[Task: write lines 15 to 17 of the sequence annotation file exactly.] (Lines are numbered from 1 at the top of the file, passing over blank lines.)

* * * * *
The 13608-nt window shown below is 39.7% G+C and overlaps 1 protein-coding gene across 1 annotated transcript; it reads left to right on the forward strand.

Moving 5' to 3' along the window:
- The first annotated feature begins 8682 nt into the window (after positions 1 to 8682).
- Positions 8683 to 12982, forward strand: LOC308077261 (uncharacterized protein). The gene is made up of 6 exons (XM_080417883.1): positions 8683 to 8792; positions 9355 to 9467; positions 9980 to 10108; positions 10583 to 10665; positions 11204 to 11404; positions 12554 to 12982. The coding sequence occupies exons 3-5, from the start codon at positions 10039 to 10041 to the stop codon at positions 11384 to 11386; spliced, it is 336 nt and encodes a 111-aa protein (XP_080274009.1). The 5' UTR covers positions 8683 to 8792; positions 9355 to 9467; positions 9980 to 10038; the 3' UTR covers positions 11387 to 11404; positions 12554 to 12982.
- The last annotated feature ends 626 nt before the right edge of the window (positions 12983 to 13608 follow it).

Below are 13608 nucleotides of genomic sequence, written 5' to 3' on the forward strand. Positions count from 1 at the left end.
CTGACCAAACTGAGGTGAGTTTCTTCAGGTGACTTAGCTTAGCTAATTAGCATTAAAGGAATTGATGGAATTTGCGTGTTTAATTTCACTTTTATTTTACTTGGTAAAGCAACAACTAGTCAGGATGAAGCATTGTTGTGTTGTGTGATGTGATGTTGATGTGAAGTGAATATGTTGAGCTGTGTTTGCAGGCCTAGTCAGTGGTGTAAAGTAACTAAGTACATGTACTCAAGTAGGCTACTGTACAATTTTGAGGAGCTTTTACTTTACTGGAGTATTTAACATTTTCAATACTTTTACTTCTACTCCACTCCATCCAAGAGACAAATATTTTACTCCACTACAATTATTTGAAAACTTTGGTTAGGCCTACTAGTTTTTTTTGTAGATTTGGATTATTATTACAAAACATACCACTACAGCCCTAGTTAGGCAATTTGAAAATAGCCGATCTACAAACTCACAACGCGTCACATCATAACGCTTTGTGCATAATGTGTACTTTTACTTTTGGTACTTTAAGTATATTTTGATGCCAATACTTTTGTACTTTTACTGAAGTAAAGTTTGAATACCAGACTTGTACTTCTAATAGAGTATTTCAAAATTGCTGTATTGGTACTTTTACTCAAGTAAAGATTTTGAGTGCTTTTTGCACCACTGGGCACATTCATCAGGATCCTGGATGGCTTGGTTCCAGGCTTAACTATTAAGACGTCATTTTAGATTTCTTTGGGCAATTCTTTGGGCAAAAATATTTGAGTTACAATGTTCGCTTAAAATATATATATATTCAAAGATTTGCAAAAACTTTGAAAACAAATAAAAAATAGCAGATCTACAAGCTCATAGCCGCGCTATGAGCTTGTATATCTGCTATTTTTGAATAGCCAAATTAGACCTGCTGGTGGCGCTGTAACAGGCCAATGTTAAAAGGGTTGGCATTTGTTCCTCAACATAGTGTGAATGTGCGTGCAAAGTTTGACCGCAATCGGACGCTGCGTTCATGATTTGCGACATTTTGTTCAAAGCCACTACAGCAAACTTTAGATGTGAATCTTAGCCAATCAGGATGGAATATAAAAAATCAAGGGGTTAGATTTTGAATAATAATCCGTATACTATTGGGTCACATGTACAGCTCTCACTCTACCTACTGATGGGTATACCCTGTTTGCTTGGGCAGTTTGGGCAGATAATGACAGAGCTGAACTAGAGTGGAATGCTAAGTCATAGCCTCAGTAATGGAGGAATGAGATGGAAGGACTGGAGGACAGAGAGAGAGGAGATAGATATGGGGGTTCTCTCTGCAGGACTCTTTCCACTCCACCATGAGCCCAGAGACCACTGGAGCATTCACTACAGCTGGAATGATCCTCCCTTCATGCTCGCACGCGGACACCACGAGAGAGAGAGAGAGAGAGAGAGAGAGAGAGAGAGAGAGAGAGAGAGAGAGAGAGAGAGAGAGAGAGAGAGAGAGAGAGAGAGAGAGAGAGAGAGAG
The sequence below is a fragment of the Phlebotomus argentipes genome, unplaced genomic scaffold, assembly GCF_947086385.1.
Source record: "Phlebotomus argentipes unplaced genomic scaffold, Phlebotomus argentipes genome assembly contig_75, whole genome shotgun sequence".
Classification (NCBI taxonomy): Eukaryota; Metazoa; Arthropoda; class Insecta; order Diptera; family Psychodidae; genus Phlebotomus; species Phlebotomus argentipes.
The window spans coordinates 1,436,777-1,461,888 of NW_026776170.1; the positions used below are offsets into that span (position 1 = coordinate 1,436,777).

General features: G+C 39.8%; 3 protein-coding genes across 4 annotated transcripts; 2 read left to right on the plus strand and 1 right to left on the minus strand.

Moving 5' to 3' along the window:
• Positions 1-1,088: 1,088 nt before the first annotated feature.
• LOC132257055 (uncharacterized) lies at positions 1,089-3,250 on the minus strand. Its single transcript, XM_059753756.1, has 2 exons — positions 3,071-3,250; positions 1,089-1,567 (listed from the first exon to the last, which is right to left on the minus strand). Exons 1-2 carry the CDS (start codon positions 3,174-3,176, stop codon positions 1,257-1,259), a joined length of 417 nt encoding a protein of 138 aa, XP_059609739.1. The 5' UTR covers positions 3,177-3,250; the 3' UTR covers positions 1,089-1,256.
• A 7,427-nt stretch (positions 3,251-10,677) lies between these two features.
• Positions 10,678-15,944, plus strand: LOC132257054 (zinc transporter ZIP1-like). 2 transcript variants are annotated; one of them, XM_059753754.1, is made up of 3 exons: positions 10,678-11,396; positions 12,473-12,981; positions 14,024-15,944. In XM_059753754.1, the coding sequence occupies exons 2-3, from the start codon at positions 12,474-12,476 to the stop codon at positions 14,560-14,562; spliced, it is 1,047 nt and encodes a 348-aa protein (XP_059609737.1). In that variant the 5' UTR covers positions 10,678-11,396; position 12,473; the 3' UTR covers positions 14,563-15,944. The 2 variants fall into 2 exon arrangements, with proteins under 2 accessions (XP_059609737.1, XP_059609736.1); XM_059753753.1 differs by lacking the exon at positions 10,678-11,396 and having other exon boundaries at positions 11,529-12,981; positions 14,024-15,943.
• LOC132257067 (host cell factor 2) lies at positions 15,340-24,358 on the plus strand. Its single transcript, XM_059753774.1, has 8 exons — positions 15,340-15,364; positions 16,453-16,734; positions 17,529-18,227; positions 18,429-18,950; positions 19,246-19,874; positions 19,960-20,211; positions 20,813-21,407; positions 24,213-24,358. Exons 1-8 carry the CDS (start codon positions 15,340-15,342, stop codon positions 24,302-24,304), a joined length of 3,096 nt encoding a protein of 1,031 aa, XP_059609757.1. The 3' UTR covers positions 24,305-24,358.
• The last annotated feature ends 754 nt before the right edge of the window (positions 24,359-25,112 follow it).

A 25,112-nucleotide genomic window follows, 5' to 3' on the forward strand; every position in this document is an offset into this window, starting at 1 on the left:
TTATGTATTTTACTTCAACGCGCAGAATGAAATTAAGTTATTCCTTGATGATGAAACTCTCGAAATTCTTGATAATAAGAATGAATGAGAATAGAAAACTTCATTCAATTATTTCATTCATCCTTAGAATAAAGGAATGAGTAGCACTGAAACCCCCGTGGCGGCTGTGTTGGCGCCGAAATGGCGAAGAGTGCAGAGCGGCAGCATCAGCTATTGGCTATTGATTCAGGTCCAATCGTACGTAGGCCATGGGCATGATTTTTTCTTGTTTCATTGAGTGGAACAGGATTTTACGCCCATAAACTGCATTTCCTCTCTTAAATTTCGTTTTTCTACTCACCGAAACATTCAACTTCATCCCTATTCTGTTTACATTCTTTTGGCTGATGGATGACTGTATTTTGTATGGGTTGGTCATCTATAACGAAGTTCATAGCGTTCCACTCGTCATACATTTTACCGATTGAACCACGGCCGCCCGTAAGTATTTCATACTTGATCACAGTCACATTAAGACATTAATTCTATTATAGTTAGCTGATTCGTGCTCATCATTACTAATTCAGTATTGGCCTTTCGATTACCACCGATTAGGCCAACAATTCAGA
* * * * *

• LOC132257055 (uncharacterized) lies at positions 1,089-3,250 on the minus strand. Its single transcript, XM_059753756.1, has 2 exons — positions 3,071-3,250; positions 1,089-1,567 (listed from the first exon to the last, which is right to left on the minus strand). Exons 1-2 carry the CDS (start codon positions 3,174-3,176, stop codon positions 1,257-1,259), a joined length of 417 nt encoding a protein of 138 aa, XP_059609739.1. The 5' UTR covers positions 3,177-3,250; the 3' UTR covers positions 1,089-1,256.
• A 7,427-nt stretch (positions 3,251-10,677) lies between these two features.
• Positions 10,678-15,944, plus strand: LOC132257054 (zinc transporter ZIP1-like). 2 transcript variants are annotated; one of them, XM_059753754.1, is made up of 3 exons: positions 10,678-11,396; positions 12,473-12,981; positions 14,024-15,944. In XM_059753754.1, the coding sequence occupies exons 2-3, from the start codon at positions 12,474-12,476 to the stop codon at positions 14,560-14,562; spliced, it is 1,047 nt and encodes a 348-aa protein (XP_059609737.1). In that variant the 5' UTR covers positions 10,678-11,396; position 12,473; the 3' UTR covers positions 14,563-15,944. The 2 variants fall into 2 exon arrangements, with proteins under 2 accessions (XP_059609737.1, XP_059609736.1); XM_059753753.1 differs by lacking the exon at positions 10,678-11,396 and having other exon boundaries at positions 11,529-12,981; positions 14,024-15,943.